So for gadgets that currently are not "wireless power" enabled the tech kinda sucks and it is being overhyped in a major way - at least based on the product packaging and in-store displays that I've seen. It will be interesting to see if it takes off when manufacturers find a way to seamlessly incorporate this into new devices

Re:Already here for a while now (-1, Offtopic)

Anonymous Coward | more than 3 years ago | (#33558812)

You need to either add a special "sleave" to the product you want to charge

Did you put that in quotes because you purposely misspelled sleeve?

Re:Already here for a while now (5, Interesting)

OBeardedOne (700849) | more than 3 years ago | (#33558842)

As a follow on to my earlier post, this is the clincher for the tech - from the article:

"Fujitsu's system couples a coil with a capacitor in receiving devices. The size of the device determines the size of coil it can accommodate and that in turn affects the capacitance."

So the bigger the coil in the receiving device the better. That aint going to go down so well for mobile phones, ipods etc where the size of the battery/power supply is absolutely crucial to the success of the product i.e. smaller is better. If it doesn't make sense for the mobile market then it won't be anything more than a niche product for the foreseeable future. Particularly when the benefit hardly comes close to outweighing the cost - really, how hard is it to plug a phone in?

Re:Already here for a while now (1)

L4t3r4lu5 (1216702) | more than 3 years ago | (#33559100)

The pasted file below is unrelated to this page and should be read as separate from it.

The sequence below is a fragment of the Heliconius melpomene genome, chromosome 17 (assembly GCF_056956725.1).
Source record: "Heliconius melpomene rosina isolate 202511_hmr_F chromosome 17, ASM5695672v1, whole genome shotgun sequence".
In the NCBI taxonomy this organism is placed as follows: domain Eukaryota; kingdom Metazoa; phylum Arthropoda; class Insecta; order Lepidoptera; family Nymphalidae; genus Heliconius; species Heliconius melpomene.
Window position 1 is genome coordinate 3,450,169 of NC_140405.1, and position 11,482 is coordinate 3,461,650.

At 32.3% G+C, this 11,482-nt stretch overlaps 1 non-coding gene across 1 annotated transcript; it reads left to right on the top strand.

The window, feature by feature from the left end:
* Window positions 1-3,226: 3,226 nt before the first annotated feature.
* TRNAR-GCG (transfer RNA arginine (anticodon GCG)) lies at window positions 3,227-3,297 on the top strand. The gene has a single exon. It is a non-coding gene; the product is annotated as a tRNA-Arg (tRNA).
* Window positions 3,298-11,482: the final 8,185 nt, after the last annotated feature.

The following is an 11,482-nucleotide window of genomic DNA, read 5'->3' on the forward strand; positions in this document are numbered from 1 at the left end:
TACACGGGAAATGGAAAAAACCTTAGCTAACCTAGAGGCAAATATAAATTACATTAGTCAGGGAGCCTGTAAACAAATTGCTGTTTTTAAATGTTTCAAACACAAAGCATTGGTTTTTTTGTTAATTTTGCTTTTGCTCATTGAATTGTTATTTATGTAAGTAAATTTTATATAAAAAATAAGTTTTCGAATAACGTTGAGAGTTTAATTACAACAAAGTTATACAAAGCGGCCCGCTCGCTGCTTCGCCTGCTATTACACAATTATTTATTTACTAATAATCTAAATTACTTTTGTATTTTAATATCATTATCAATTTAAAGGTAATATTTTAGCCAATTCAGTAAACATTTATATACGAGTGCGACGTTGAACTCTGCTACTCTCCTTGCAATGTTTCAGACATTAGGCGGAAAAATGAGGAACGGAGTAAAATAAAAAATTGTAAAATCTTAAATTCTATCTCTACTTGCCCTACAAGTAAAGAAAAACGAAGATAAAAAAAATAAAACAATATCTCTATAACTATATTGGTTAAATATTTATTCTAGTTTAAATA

I would agree with you, but then again I've lost the charging cable for several phones in the past. When companies refuse to standardise their connections (MicroUSB on all mobile phones please. Support charging by USB. That is all.) you get stuck with a very pretty paperweight, or the cost of a proprietary cable.

Now, I only buy phones with MicroUSB connections. If I didn't need to worry about that for charging (this wireless charging tech), then I wouldn't need a cable at all. I can connect over Wireless LAN / PAN connections to manage files and content.

I'd probably like this tech.

Re:Already here for a while now (1)

Joce640k (829181) | more than 3 years ago | (#33559106)

really, how hard is it to plug a phone in?

Much too hard, apparently - read the comments.

Re:Already here for a while now (1)

Stooshie (993666) | more than 3 years ago | (#33559734)

Plugging it in is easy. That is not the benefit of this device, however. It's the "wireless" bit that is the benefit.

Have you looked behind your TV unit or computer desk recently?

Re:Already here for a while now (1)

Stooshie (993666) | more than 3 years ago | (#33559716)

The bigger the coil refers to the number of loops, not actually the physical size (although there is a relationship, obviously).

If it was possible to make the wires thinner, that would work.

You still don't get it !? (1)

TheNarrator (200498) | more than 3 years ago | (#33558974)

The power is not transmitted via an electric toothbrush type induction coil. It's transmitted through magnetic resonance which is an entirely different physical process that lets the transmission work when the charger and the device to be charged are not touching.

Watch the CNET video I linked to above and notice how utterly mystified the presenter is that the Christmas tree light branch lights are lit up and the device has no embedded power source and is not physically touching or adjacent to the power source.